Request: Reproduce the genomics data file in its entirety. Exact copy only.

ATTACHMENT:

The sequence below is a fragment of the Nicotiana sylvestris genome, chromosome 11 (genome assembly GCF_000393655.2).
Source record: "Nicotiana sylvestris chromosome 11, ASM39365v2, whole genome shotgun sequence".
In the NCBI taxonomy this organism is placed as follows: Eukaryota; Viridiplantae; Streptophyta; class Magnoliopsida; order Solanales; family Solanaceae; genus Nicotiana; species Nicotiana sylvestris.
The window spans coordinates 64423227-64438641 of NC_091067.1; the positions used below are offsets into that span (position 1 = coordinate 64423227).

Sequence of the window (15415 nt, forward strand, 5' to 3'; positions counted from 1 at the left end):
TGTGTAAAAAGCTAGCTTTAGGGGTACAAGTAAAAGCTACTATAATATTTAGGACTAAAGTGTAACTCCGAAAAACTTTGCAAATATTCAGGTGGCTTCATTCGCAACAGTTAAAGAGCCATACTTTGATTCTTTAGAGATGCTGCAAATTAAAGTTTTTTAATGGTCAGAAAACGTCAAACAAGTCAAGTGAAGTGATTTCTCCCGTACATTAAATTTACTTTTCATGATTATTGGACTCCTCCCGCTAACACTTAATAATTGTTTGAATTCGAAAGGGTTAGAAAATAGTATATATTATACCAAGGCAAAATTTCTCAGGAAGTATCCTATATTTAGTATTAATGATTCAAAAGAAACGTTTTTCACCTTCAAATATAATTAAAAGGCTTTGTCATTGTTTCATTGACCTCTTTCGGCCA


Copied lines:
The sequence below is a fragment of the Nicotiana sylvestris genome, chromosome 11 (genome assembly GCF_000393655.2).
Source record: "Nicotiana sylvestris chromosome 11, ASM39365v2, whole genome shotgun sequence".
In the NCBI taxonomy this organism is placed as follows: Eukaryota; Viridiplantae; Streptophyta; class Magnoliopsida; order Solanales; family Solanaceae; genus Nicotiana; species Nicotiana sylvestris.
The window spans coordinates 64423227-64438641 of NC_091067.1; the positions used below are offsets into that span (position 1 = coordinate 64423227).

Sequence of the window (15415 nt, forward strand, 5' to 3'; positions counted from 1 at the left end):
TGTGTAAAAAGCTAGCTTTAGGGGTACAAGTAAAAGCTACTATAATATTTAGGACTAAAGTGTAACTCCGAAAAACTTTGCAAATATTCAGGTGGCTTCATTCGCAACAGTTAAAGAGCCATACTTTGATTCTTTAGAGATGCTGCAAATTAAAGTTTTTTAATGGTCAGAAAACGTCAAACAAGTCAAGTGAAGTGATTTCTCCCGTACATTAAATTTACTTTTCATGATTATTGGACTCCTCCCGCTAACACTTAATAATTGTTTGAATTCGAAAGGGTTAGAAAATAGTATATATTATACCAAGGCAAAATTTCTCAGGAAGTATCCTATATTTAGTATTAATGATTCAAAAGAAACGTTTTTCACCTTCAAATATAATTAAAAGGCTTTGTCATTGTTTCATTGACCTCTTTCGGCCA